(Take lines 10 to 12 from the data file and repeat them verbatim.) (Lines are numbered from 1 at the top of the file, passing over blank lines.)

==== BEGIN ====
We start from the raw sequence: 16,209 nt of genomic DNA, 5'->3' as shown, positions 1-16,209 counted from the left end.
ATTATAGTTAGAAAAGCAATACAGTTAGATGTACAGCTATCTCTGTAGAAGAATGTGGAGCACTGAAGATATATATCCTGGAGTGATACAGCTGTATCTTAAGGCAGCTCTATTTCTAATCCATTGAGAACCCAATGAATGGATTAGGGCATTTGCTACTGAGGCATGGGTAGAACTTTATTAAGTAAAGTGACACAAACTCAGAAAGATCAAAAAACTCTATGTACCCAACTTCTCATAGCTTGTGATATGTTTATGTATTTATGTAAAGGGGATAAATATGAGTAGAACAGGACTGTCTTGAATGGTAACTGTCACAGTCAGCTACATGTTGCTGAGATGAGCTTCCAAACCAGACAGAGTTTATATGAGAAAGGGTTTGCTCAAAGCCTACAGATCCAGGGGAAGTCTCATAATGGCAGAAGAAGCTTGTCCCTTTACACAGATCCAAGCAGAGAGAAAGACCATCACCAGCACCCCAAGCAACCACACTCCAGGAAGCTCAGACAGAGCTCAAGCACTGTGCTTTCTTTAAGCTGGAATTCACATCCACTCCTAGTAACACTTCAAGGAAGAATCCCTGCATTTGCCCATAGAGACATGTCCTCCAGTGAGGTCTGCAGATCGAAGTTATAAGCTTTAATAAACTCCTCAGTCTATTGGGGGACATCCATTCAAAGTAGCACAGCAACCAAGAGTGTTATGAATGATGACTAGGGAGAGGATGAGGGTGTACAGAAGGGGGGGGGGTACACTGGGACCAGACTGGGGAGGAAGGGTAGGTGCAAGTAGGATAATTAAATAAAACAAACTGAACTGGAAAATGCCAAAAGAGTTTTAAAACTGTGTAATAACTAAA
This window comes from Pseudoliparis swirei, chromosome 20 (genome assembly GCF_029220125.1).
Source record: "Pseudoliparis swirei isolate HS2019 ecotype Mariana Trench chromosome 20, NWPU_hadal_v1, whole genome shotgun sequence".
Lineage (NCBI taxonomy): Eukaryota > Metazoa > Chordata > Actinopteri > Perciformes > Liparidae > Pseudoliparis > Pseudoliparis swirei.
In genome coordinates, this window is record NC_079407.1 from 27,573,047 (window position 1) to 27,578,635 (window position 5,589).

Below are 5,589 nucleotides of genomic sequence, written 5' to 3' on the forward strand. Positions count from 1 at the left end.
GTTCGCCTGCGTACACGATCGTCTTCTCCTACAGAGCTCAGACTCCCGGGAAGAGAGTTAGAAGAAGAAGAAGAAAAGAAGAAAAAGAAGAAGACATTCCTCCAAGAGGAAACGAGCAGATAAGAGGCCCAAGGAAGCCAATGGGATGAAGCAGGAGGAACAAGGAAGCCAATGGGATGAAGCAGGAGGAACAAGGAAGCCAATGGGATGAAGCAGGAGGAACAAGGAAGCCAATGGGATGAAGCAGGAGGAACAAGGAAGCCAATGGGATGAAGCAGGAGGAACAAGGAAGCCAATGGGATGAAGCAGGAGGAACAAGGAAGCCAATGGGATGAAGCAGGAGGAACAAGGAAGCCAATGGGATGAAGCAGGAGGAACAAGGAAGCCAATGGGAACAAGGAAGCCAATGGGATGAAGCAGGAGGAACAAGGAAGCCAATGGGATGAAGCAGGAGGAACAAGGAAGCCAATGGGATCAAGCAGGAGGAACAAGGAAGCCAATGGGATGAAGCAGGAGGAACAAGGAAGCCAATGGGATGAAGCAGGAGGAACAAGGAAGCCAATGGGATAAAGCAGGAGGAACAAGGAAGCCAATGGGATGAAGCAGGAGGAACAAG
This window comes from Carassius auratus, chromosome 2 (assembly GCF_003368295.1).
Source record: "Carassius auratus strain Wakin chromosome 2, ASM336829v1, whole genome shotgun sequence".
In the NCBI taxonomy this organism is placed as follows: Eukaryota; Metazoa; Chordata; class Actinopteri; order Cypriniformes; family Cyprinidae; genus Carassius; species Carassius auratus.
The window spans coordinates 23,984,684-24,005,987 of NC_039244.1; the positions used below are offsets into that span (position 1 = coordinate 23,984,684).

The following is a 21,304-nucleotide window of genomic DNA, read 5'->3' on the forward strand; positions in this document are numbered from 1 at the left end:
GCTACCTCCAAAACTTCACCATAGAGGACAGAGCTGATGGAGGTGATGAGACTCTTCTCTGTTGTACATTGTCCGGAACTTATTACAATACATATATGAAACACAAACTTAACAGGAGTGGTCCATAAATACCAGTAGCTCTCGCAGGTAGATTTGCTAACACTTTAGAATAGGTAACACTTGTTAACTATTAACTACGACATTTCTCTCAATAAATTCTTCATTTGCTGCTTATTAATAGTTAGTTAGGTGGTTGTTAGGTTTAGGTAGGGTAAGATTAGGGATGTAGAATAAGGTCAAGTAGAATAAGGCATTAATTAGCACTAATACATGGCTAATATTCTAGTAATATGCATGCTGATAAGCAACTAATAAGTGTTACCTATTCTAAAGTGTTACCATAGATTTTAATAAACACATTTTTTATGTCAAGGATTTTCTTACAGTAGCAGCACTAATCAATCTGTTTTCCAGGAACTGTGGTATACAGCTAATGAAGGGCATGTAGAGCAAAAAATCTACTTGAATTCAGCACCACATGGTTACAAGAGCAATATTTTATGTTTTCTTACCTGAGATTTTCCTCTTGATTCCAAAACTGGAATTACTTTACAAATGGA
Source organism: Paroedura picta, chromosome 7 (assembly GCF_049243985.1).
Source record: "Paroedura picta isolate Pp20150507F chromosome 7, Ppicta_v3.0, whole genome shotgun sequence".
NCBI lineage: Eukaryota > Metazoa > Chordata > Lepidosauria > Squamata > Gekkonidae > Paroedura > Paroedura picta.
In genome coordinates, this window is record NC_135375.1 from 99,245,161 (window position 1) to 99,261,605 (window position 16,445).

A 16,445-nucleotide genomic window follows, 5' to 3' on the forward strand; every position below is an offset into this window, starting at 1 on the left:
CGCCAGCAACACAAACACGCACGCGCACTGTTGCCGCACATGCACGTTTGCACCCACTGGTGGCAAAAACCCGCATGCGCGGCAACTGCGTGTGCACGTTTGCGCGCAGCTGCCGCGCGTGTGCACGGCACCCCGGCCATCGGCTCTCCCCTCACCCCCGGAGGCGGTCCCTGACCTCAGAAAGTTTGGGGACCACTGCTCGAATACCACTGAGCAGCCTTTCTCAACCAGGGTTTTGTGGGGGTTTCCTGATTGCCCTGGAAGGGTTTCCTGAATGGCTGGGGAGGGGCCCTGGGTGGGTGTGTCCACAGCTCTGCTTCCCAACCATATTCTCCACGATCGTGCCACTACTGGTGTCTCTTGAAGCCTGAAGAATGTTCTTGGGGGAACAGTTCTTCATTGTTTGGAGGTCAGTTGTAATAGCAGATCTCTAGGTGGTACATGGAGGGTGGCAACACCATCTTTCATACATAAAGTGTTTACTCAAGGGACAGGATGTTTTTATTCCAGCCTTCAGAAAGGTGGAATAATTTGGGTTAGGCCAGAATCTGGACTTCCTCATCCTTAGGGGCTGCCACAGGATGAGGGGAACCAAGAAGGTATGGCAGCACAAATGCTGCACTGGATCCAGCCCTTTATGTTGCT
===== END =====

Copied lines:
Source record: "Carassius auratus strain Wakin chromosome 2, ASM336829v1, whole genome shotgun sequence".
In the NCBI taxonomy this organism is placed as follows: Eukaryota; Metazoa; Chordata; class Actinopteri; order Cypriniformes; family Cyprinidae; genus Carassius; species Carassius auratus.
The window spans coordinates 23,984,684-24,005,987 of NC_039244.1; the positions used below are offsets into that span (position 1 = coordinate 23,984,684).